One of the victims, Yehia Negm, an Egyptian diplomat, told AP he was dragged on the ground to the center where he was beaten. He is suffering from multiple injuries in the head, eye, nose, and ribs from beating and had remains of pellets in his forehead from gunfire during the clashes.
‘‘When they found my ID that says a diplomat, they started accusing me of working with security agencies, of being a spy and of serving foreign countries,’’ Negm said. ‘‘They rained beatings down on me. They started yelling at me, saying, ‘You infidels, you want to burn the country down, you are not Muslims.'’’
Around 20 Islamists manned the center, made up of metal barricades erected against the palace wall, said Mohammed Elgarhy, a local journalist with the daily Al-Masry Al-Youm who snuck in and spent nearly four hours there. Among them was a man he recognized as a well-known Brotherhood lawyer and two others he overheard speaking with a Brotherhood leader. The others, who he said he believed were Brotherhood members, carried out the beatings and interrogations.
‘‘The Brotherhood were carrying out the job of the Interior Ministry,’’ Elgarhy told AP. ‘‘They would arrest anyone they suspected ... asking them questions such as who paid for you to come here.’’
Troops from the Central Security Forces guarded the site, but did not interfere, he said. The Brotherhood has not addressed accusations about the detention center but says it did seize protesters and hand them over to police.
The violence came a day after hundreds of thousands marched on the palace in Cairo’s upper middle class district of Heliopolis, demanding Morsi withdraw the draft constitution and sweeping powers that he had given himself in a series of decrees.
After the rally, several dozen protesters remained in the tent camp. In response, the Brotherhood called a ‘‘general mobilization’’ of its members, and its spokesman said the group will protect the legitimacy of the president and state institutions.
The next day, last Wednesday, the lines of Islamists stormed the camp, chanting ‘‘God is great’’ and ‘‘Islamic law is fundamental in Egypt,’’ as they tore down tents and chased away the protesters. They then ransacked the tents. Brotherhood supporters claimed they found evidence of drug use at the camp — though they never showed any — and that burnt charcoal and processed cheese in the tents proved the protest was foreign funded, without explanation. The accusations were reminiscent of those leveled by the regime of ousted President Hosni Mubarak against the protesters who rose up against his rule in early 2011.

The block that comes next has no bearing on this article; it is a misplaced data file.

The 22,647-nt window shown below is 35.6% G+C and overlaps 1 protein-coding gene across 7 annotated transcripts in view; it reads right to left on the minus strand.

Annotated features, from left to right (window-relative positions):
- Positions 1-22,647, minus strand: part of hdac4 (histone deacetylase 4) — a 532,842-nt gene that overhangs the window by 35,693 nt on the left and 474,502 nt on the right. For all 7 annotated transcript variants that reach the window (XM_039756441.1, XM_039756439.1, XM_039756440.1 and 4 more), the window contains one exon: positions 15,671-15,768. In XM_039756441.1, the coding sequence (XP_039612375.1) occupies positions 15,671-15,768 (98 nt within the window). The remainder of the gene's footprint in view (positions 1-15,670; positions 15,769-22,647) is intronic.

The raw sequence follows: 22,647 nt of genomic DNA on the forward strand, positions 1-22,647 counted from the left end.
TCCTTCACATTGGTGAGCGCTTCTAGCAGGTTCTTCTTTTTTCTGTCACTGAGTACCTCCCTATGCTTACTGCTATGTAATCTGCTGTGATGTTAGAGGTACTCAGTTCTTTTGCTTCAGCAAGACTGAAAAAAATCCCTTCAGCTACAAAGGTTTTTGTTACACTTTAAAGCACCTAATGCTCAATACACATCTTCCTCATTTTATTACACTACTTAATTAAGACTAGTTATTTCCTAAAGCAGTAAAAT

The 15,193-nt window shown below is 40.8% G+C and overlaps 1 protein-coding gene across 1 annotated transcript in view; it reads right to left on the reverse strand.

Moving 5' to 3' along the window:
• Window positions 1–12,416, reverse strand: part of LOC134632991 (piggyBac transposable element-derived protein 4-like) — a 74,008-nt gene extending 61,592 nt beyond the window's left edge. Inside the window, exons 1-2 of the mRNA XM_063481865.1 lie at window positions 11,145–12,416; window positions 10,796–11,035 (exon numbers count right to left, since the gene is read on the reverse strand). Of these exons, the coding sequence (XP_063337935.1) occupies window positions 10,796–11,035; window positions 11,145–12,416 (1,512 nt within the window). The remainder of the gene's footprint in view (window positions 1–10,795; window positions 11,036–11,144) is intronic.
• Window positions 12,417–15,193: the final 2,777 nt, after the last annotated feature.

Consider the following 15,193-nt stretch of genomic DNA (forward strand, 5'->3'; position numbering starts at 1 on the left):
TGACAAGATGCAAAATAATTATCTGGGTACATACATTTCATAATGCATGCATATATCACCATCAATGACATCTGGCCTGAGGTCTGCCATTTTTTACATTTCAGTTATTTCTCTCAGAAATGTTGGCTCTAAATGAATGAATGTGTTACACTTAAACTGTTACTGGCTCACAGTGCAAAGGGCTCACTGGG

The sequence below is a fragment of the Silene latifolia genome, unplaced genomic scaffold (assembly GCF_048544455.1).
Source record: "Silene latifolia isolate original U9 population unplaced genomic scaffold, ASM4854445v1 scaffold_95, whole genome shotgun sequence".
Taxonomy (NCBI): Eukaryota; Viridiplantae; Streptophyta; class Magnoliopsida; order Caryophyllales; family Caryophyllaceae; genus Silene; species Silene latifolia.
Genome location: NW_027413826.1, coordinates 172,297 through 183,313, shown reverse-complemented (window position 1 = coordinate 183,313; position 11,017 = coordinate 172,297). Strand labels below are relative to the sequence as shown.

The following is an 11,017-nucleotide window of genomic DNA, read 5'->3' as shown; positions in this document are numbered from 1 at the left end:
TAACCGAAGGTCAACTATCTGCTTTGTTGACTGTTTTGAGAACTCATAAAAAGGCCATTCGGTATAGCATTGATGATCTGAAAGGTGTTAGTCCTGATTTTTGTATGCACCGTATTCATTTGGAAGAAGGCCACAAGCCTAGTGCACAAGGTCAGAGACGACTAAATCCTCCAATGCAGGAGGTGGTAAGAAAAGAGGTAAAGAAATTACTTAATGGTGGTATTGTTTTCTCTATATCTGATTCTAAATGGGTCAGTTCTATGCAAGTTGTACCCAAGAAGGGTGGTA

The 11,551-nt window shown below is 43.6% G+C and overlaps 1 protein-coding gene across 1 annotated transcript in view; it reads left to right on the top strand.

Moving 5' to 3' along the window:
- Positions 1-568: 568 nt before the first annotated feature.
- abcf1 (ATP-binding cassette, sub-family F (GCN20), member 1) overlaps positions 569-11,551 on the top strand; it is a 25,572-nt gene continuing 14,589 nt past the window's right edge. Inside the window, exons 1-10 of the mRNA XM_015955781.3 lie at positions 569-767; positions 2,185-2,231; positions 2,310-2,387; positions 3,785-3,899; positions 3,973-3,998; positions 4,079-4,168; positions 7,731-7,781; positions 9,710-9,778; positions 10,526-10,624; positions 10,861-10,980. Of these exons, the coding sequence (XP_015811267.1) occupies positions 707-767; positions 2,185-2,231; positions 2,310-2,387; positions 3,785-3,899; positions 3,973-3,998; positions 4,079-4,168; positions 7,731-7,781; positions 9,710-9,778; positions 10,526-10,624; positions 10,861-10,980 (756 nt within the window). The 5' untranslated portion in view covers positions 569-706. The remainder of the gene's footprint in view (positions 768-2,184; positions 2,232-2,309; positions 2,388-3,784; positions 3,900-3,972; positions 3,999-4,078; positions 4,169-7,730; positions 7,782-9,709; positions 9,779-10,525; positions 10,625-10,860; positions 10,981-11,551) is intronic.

As news of the attack spread, more anti-Morsi protesters arrived on the scene. Buses, seen parked nearby, brought in Brotherhood supporters. By sunset a full-fledged street battle transformed Heliopolis into a war zone, spreading over at least three fronts near the palace. Protesters and witnesses put the number of Morsi supporters at up to 12,000 compared to several thousand protesters.
At the height of the fighting, leading Brotherhood member Essam el-Erian went on Misr 25, a TV station affiliated with the group to call on Morsi supporters to go to the scene ‘‘in the tens of thousands to besiege those thugs because now is the moment to arrest them’’ and expose the conspiracy. He called the protesters counter-revolutionaries who want to carry out ‘‘a coup against legitimacy.’’
Bearded men in short robes waved sticks in the air as they chased groups of young men and women down darkened alleys while gunfire echoed in the background.
A resident of a building overlooking one front line said Morsi supporters appeared to be operating by what a well-rehearsed plan. They came prepared with metal sheets for barricades and motorcycles with small trailers attached brought loads of stones to pelt protesters with. The resident spoke on condition his name not be used for fear of retribution.
Some Morsi supporters were armed with rifles, firing from the edges of the front lines to avoid being detected, said Mahmoud Zaghloul, a 22-year old protester who got hit with a rock in his head. He also said many in the Morsi camp came prepared with helmets with plexi-glass face screens.
At least one video shown on a private TV station shows a man in the Morsi camp, wearing a full helmet, taking a professional shooter position, bending his knees and aiming with a rifle.
‘‘One of the most disturbing things was how they chanted ‘God is Great’ as they aimed at us,’’ as if they were firing at infidels, Zaghloul said.Continued...